Saviolo uses four thrusts, two which are simple thrusts, and two which require the use of footwork. The two which are simple thrusts are the stoccata and the imbroccata. The stoccata, Saviolo's preferred attack, is delivered against the opponet from a low position to a high position. This means that this is a rising thrust. It is usually delivered below the opponent's hilt, but its targeting is not restricted at all. The imbroccata is a descending thrust, as such it is delivered from a high position to a low position. This is usually delivered above the opponent's hilt, and the most likely targets are the head and upper body, though the targets are, once again not restricted. The punta riversa, like the riversa as a cut attacks the right side of the opponent. This is performed with a sloping step forward and to the right of the opponent. The other thrust with movement is the long stoccata.

“stoccata at length betweene his rapier and his arme, which shall bee best performed & reach farthest, if you shift with your foot on the right side.”

The long stoccata, or "stoccata at length", or lunge is an explosive extension of the arm and body designed to quickly deliver the point of the weapon against the opponent when at increased distance. This particular technique allows the combatant to strike the opponent at longer range than with just using the simple stoccata. This is a technique which needs to be delivered suddenly and without warning.

“if you would deliver a long stoccata, and have percieved that your enemie would shrinke awaie, you may, if you list, at that verie instant give it him,”

This is a technique which until very recently was thought to be restricted to the treatises of later period masters such as Giganti and Capo Ferro. Clearly the technique is clearly demonstrated in Saviolo's treatise. This leads on to the advanced techniques which are present in Saviolo's treatise but not explicitly described.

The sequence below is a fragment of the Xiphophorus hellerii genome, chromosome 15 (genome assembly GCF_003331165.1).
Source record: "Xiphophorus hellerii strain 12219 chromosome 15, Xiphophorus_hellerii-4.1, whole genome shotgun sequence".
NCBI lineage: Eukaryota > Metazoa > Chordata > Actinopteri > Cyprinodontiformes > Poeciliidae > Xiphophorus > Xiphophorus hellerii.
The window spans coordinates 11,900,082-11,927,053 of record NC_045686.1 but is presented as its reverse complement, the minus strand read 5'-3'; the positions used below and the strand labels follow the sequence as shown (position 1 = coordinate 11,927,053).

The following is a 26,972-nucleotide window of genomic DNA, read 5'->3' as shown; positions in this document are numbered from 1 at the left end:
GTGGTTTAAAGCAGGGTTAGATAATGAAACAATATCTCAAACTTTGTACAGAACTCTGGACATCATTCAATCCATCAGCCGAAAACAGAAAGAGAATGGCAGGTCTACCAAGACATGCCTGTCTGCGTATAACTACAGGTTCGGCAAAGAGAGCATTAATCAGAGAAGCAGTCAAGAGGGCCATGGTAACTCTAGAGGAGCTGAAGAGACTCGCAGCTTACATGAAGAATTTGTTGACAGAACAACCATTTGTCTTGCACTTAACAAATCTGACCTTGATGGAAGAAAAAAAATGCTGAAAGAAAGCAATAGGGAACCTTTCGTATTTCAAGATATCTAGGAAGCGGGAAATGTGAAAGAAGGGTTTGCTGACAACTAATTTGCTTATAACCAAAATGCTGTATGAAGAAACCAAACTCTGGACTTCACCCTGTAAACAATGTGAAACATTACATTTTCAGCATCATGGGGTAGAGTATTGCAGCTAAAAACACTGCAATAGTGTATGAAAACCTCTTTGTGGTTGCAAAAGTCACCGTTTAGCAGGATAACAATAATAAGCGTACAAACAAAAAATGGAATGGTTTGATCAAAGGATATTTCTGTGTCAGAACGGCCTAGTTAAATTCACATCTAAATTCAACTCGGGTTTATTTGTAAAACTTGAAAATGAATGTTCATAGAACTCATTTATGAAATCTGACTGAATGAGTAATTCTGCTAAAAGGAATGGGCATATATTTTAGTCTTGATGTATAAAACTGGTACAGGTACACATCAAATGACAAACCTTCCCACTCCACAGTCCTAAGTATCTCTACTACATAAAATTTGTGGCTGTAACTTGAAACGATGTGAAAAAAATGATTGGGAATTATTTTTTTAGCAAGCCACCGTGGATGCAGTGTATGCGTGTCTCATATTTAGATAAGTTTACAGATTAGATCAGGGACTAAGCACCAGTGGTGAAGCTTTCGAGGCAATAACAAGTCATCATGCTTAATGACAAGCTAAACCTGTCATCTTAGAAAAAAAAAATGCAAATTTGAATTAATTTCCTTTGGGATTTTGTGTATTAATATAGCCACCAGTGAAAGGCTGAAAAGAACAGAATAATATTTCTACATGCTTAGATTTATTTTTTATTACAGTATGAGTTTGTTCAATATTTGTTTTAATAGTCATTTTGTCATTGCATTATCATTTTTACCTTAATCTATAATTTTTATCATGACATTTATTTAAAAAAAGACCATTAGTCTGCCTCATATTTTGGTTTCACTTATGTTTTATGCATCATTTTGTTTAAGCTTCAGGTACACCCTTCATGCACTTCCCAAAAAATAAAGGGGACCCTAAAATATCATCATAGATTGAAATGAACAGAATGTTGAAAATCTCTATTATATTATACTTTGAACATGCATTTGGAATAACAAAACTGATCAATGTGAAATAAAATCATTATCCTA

The beat parry and beat attack are forms of swordplay which are considered either very simple or very advanced, depending on who is discussing them. Saviolo uses the beat parry in many instances in order to both defend and also create an opening in the opponent. The best example of this is as such;

“when you finde his point long, you maie breake it aside with your swoorde,”

This is essentially Saviolo stating that if they give you their sword by extending it toward you, you should beat the sword to the side. This simple technique opens the opponent up to an attack. While the technique seems simple as just smacking the opponent's blade away, there is some care that should be taken in its performance.

“let him beware that he doo not beate aside his teachers weapon toward the point, because he shoulde be in danger to receive a thrust or stoccata either in the face or belly.”

What Saviolo is saying is that you should not beat the opponent's sword too close to the point because this will not have as great an effect as beating it lower on the sword. He actually states that the beat should be done against the opponent's weapon toward the tip, but not too far up. This demonstrates a clear understanding of this particular technique. The other advanced techniques take a little more interpretation on the part of the reader.

It has been claimed by some that Saviolo's system is extremely simple and that he does not use any advanced blade techniques, merely relying on beating the opponent's sword out of the way or waiting for the opportune moment to strike. This is actually quite false and if the treatise is read properly it will be noted that there are more advanced techniques of the blade present.